Thesis - Open Access
Master of Science (MS)
The Analyses: The prime objectives of the analyses are twofold. First, to extract those statements and ideas of the texts, within the subject being analyzed, which will give the reader a fundamental insight into the principal propositions and contentions of the authors concerning the subjects being analyzed. The second principal objective of the analyses is to provide the reader with a sufficient amount of the author’s ideas and principles on the specific subjects in the analyses, so that the reader can make comparisons regarding different authors treatment of similar material, within the same school of acting. The Syntheses: Based on the analyses, the syntheses will consist of a series of generalized statements about each of the subjects analyzed. Each of these general or synthetic statements about the analyzed subjects will encompass the general propositions of each of the texts dealing with the subject. The purpose of the syntheses is to provide the reader with an insight into the over-all nature and function, in character development, of the individual subjects analyzed. The Conclusions: Based on the syntheses of the internal and external methods of approach the character development in acting, the writer will formulate further generalized and inclusive statements. The purpose of these general and conclusive statements is to reveal in as concise and complete a manner as possible what is proposed by the internal and external methods of approach to character development in acting as exemplified by selected text books. The ultimate purpose of the conclusions is to provide the student act or with practicable, concise, and inclusive definitions of the internal and external methods of approach to character development in acting as exemplified by text books.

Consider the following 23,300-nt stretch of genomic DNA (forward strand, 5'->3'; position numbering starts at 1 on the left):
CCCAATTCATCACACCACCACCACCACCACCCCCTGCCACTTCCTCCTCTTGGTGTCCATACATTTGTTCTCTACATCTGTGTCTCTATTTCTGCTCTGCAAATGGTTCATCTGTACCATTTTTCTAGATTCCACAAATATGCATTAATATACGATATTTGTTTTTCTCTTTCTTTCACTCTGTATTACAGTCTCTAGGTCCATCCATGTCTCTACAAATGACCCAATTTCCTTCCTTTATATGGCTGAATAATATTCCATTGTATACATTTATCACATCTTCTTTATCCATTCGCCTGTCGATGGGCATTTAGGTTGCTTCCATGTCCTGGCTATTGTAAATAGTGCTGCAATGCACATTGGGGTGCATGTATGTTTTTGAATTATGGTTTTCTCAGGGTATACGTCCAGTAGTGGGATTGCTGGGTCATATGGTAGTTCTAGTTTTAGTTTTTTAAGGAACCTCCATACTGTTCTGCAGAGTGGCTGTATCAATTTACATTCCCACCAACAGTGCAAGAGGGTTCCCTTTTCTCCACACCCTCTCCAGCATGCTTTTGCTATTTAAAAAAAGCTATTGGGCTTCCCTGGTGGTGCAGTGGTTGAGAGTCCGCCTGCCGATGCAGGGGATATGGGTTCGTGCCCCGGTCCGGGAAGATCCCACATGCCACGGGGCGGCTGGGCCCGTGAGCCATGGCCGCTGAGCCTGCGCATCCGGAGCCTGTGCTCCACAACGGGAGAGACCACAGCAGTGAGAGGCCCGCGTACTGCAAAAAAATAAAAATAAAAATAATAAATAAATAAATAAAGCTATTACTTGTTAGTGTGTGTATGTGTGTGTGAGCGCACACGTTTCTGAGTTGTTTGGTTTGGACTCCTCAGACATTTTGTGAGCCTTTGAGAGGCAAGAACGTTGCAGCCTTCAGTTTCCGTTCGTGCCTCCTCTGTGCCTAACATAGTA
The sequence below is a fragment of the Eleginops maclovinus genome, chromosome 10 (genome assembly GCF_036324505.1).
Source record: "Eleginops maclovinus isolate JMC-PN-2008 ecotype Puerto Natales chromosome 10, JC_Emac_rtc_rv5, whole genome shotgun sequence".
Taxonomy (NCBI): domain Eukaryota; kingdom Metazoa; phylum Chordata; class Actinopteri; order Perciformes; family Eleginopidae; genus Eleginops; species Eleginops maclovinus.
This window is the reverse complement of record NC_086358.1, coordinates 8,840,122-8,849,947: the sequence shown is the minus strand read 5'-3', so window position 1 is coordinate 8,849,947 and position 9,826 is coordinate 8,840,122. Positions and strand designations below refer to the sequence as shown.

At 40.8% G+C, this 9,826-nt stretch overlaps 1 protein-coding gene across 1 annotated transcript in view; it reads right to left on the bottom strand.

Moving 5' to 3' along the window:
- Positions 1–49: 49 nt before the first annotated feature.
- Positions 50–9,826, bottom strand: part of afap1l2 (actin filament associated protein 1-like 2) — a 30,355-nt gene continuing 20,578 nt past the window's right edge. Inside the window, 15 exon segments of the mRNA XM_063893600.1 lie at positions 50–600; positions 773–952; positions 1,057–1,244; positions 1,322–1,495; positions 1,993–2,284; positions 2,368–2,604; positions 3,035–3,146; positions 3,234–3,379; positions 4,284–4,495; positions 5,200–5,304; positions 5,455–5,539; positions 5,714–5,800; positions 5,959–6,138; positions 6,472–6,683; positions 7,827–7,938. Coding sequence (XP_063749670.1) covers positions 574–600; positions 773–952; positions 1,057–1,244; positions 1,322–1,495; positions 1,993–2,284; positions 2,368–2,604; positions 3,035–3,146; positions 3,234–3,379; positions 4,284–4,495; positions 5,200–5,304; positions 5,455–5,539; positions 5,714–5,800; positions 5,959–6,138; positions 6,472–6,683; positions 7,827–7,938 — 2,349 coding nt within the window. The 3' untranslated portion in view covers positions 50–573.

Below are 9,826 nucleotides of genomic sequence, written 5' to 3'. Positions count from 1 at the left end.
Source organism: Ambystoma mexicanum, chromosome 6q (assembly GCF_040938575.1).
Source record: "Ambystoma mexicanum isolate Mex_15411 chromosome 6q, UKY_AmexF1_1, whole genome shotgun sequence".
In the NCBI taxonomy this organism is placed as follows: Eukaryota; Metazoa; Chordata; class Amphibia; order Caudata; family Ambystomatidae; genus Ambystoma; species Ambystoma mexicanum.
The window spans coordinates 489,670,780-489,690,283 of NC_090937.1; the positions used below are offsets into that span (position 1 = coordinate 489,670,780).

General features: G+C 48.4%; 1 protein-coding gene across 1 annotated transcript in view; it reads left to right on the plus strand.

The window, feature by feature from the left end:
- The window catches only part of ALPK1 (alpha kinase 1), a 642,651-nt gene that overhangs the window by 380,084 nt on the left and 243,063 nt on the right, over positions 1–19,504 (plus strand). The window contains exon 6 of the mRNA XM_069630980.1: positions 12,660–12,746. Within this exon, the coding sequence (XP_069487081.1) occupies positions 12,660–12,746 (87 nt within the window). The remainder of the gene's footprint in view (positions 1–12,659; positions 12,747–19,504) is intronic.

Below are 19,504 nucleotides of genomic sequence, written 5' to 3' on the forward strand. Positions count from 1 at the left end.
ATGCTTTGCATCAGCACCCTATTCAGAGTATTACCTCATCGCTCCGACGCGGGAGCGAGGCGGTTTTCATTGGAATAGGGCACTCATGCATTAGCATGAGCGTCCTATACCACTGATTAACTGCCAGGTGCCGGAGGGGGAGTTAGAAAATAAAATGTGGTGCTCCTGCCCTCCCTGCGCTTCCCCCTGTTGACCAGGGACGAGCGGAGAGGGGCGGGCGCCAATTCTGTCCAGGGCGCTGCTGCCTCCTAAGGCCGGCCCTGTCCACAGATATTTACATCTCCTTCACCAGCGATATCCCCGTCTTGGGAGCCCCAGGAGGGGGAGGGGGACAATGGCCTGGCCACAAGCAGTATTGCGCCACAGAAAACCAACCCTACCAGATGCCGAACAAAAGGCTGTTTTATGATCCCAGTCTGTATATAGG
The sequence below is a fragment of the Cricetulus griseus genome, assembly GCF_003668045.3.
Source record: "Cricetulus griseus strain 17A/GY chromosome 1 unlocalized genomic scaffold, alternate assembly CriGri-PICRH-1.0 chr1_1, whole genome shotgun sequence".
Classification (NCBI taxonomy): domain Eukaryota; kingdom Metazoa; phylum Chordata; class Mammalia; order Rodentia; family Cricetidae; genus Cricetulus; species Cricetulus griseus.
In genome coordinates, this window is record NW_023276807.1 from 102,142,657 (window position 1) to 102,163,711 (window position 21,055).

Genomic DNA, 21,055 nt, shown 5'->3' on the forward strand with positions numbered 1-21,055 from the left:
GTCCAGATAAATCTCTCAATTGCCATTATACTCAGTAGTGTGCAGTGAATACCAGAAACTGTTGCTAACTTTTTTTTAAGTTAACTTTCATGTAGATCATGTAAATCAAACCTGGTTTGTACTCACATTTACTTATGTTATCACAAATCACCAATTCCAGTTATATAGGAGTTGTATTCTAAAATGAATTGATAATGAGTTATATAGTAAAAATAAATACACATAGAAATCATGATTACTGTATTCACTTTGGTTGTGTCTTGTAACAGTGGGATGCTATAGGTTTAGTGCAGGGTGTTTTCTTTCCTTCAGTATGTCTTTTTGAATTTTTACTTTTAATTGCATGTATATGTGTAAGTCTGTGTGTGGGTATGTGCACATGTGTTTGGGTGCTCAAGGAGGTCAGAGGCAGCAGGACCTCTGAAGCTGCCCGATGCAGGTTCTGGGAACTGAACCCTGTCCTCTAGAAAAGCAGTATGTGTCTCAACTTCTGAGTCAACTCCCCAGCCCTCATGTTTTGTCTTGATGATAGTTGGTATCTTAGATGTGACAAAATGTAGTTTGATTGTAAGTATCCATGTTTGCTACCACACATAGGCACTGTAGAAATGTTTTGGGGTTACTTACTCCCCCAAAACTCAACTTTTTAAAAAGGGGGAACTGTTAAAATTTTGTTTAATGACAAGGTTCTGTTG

Library of Congress Subject Headings
Acting -- Study and teaching
South Dakota State University
Lorange, Bruce Allen, "A Study of the Internal and External Methods of Character Development in Acting as Exemplified by Text Books" (1968). Electronic Theses and Dissertations. 3458.